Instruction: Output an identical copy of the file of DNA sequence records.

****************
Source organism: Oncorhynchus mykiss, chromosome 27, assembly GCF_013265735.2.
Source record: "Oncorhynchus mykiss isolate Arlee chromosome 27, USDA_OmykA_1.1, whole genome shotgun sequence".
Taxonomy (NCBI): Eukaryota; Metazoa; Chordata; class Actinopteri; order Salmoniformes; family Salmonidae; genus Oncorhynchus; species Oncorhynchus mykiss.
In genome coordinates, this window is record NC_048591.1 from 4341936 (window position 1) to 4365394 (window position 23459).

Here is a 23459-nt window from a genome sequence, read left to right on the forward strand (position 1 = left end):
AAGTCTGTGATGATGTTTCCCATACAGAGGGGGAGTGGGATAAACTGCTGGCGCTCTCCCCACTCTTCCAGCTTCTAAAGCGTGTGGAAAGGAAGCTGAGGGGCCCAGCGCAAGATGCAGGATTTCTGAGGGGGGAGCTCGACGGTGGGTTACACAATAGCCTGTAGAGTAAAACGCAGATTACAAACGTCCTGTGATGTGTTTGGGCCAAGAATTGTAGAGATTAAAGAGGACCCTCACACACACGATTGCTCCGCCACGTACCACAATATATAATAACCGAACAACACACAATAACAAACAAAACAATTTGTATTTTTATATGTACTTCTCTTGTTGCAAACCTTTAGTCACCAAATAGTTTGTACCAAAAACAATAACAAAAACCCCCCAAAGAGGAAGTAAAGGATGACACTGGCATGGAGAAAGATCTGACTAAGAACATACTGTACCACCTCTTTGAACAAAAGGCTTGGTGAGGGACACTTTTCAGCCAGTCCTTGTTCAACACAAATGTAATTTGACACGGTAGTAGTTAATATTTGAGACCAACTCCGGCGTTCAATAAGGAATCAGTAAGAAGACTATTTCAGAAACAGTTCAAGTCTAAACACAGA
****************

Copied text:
Source organism: Oncorhynchus mykiss, chromosome 27, assembly GCF_013265735.2.
Source record: "Oncorhynchus mykiss isolate Arlee chromosome 27, USDA_OmykA_1.1, whole genome shotgun sequence".
Taxonomy (NCBI): Eukaryota; Metazoa; Chordata; class Actinopteri; order Salmoniformes; family Salmonidae; genus Oncorhynchus; species Oncorhynchus mykiss.
In genome coordinates, this window is record NC_048591.1 from 4341936 (window position 1) to 4365394 (window position 23459).

Here is a 23459-nt window from a genome sequence, read left to right on the forward strand (position 1 = left end):
AAGTCTGTGATGATGTTTCCCATACAGAGGGGGAGTGGGATAAACTGCTGGCGCTCTCCCCACTCTTCCAGCTTCTAAAGCGTGTGGAAAGGAAGCTGAGGGGCCCAGCGCAAGATGCAGGATTTCTGAGGGGGGAGCTCGACGGTGGGTTACACAATAGCCTGTAGAGTAAAACGCAGATTACAAACGTCCTGTGATGTGTTTGGGCCAAGAATTGTAGAGATTAAAGAGGACCCTCACACACACGATTGCTCCGCCACGTACCACAATATATAATAACCGAACAACACACAATAACAAACAAAACAATTTGTATTTTTATATGTACTTCTCTTGTTGCAAACCTTTAGTCACCAAATAGTTTGTACCAAAAACAATAACAAAAACCCCCCAAAGAGGAAGTAAAGGATGACACTGGCATGGAGAAAGATCTGACTAAGAACATACTGTACCACCTCTTTGAACAAAAGGCTTGGTGAGGGACACTTTTCAGCCAGTCCTTGTTCAACACAAATGTAATTTGACACGGTAGTAGTTAATATTTGAGACCAACTCCGGCGTTCAATAAGGAATCAGTAAGAAGACTATTTCAGAAACAGTTCAAGTCTAAACACAGA